Change in global ocean heat content (∆OHC). a, ∆OHC derived from hydrographic and atmospheric observations (normalized to zero in 2007, ±1σ uncertainty). b, Linear least-squares trends for 1991–2016, 1993–2016 and 2007–2016 (±1σ uncertainty). Hydrography-based ∆OHC estimates combine warming rates at ocean depths of 0 to 2,000m (from Cheng and co-authors (CHEN), Pacific Marine Environmental Laboratory (PMEL), Meteorological Research Institute (MRI), and National Centers for Environmental Information (NCEI) estimates) with the revised deep ocean warming (at depths of more than 2,000 m). The atmospheric-based estimate (this study), which uses observed atmospheric potential oxygen trends (∆APO Climate ) and model-based ∆APO Climate-to-∆OHC ratios, does not resolve interannual variations. Graphic: Resplandy, et al., 2018 / Nature

By Morgan Kelly and Robert Monroe
1 November 2018

(Princeton University) – For each year during the past quarter century, the world’s oceans have absorbed an amount of heat energy that is 150 times the energy humans produce as electricity annually, according to a study led by researchers at Princeton and the Scripps Institution of Oceanography at the University of California-San Diego. The strong ocean warming the researchers found suggests that Earth is more sensitive to fossil-fuel emissions than previously thought. [But see Scientists acknowledge key errors in study of how fast the oceans are warming. –Des]

The researchers reported [pdf] in the journal Nature on 1 November 2018 that the world’s oceans took up more than 13 zettajoules — which is a joule, the standard unit of energy, followed by 21 zeroes — of heat energy each year between 1991 and 2016. The study was funded by the National Oceanic and Atmospheric Administration and the Princeton Environmental Institute.

First author Laure Resplandy, an assistant professor of geosciences and the Princeton Environmental Institute, said that her and her co-authors’ estimate is more than 60 percent higher per year than the figure in the 2014 Fifth Assessment Report on climate change from the United Nations Intergovernmental Panel on Climate Change (IPCC).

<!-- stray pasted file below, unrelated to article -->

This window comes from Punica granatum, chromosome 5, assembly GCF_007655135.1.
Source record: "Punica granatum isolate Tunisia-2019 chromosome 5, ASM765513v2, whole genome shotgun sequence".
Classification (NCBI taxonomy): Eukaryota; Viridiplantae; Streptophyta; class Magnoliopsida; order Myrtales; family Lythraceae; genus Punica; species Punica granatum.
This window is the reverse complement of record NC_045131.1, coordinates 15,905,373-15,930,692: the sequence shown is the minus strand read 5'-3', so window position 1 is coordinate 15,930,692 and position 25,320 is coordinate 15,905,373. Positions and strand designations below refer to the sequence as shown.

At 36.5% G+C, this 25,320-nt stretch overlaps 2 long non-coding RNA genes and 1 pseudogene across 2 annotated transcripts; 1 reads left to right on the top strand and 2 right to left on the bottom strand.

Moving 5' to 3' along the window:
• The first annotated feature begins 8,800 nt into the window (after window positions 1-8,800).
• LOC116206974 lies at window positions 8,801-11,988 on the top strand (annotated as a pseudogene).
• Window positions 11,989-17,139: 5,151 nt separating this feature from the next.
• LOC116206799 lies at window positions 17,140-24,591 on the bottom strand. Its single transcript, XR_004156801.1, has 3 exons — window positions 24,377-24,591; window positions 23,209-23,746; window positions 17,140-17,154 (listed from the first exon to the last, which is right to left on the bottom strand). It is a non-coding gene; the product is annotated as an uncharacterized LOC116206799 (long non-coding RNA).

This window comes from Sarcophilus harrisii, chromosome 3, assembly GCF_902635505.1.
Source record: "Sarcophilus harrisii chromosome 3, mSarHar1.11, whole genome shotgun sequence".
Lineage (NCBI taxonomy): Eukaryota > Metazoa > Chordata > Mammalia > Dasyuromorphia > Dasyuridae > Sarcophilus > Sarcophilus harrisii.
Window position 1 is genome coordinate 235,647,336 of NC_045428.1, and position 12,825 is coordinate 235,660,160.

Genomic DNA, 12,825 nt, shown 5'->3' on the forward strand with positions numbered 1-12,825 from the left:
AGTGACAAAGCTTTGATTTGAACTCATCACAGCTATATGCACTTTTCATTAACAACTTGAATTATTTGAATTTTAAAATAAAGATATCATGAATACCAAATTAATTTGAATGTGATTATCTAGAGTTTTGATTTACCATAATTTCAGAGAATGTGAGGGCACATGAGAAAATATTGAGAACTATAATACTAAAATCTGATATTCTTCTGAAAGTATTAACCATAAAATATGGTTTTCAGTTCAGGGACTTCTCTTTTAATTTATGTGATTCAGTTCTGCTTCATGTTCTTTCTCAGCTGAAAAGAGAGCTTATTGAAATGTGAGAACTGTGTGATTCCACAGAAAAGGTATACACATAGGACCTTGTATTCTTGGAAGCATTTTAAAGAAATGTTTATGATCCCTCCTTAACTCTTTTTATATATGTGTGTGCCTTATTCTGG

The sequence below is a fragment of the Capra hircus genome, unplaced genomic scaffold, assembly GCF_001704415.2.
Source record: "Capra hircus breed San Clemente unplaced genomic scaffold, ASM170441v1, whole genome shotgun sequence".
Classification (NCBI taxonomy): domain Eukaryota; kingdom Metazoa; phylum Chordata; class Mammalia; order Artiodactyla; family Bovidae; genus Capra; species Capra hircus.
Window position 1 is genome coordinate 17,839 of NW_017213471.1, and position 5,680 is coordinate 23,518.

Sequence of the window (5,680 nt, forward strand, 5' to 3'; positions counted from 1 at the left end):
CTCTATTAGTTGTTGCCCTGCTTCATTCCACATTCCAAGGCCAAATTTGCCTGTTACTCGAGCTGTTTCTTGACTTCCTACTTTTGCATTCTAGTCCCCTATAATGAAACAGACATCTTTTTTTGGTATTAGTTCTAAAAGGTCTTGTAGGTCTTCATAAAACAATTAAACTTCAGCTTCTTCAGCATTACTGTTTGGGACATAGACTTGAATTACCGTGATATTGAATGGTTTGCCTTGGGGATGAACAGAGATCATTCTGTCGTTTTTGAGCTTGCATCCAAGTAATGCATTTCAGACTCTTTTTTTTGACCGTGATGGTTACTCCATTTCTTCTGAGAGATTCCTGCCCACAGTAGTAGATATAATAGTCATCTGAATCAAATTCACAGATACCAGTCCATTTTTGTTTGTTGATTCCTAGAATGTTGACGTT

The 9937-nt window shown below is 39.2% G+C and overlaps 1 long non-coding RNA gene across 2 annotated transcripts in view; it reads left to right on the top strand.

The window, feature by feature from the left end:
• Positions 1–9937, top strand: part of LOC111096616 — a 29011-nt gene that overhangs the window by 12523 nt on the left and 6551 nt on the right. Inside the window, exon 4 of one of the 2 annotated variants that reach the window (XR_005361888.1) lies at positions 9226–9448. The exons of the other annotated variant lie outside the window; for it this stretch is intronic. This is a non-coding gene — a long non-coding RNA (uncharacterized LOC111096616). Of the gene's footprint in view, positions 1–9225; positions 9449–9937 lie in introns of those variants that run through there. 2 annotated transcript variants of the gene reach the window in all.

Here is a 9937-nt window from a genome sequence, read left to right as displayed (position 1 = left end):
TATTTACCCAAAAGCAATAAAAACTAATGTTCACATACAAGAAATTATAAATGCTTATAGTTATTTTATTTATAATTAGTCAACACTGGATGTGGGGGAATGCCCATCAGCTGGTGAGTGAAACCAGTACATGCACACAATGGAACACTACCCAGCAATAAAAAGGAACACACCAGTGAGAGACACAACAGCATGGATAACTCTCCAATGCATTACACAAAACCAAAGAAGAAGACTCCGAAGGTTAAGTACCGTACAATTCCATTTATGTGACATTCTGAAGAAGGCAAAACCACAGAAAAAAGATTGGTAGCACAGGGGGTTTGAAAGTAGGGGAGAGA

“Imagine if the ocean was only 30 feet deep,” said Resplandy, who was a postdoctoral researcher at Scripps. “Our data show that it would have warmed by 6.5 degrees Celsius [11.7 degrees Fahrenheit] every decade since 1991. In comparison, the estimate of the last IPCC assessment report would correspond to a warming of only 4 degrees Celsius [7.2 degrees Fahrenheit] every decade.”

Scientists know that the ocean takes up roughly 90 percent of all the excess energy produced as the Earth warms, so knowing the actual amount of energy makes it possible to estimate the surface warming we can expect, said co-author Ralph Keeling, a Scripps Oceanography geophysicist and Resplandy’s former postdoctoral adviser.

“The result significantly increases the confidence we can place in estimates of ocean warming and therefore helps reduce uncertainty in the climate sensitivity, particularly closing off the possibility of very low climate sensitivity,” Keeling said.

Climate sensitivity is used to evaluate allowable emissions for mitigation strategies. Most climate scientists have agreed in the past decade that if global average temperatures exceed pre-industrial levels by 2℃ (3.6℉), it is all but certain that society will face widespread and dangerous consequences of climate change.

The researchers’ findings suggest that if society is to prevent temperatures from rising above that mark, emissions of carbon dioxide, the chief greenhouse gas produced by human activities, must be reduced by 25 percent compared to what was previously estimated, Resplandy said.

The researchers’ results are the first to come from a measuring technique independent from the dominant method behind existing research, she said.

Databased estimates of global ∆APO Climate. a, ∆APO Climate estimated from observed APO (∆APO OBS) from the Scripps Institution of Oceanography network (1991–2016), and corrected by taking into account fossil-fuel burning, ocean anthropogenic carbon uptake and anthropogenic aerosol deposition. b, The increase in global ∆APO Climate (±1σ interval) exceeds the range of 26-year trends expected from the natural variations in four Earth system models (CESM, GFDL, IPSL and UVic, shown in grey). Graphic: Resplandy, et al., 2018 / Nature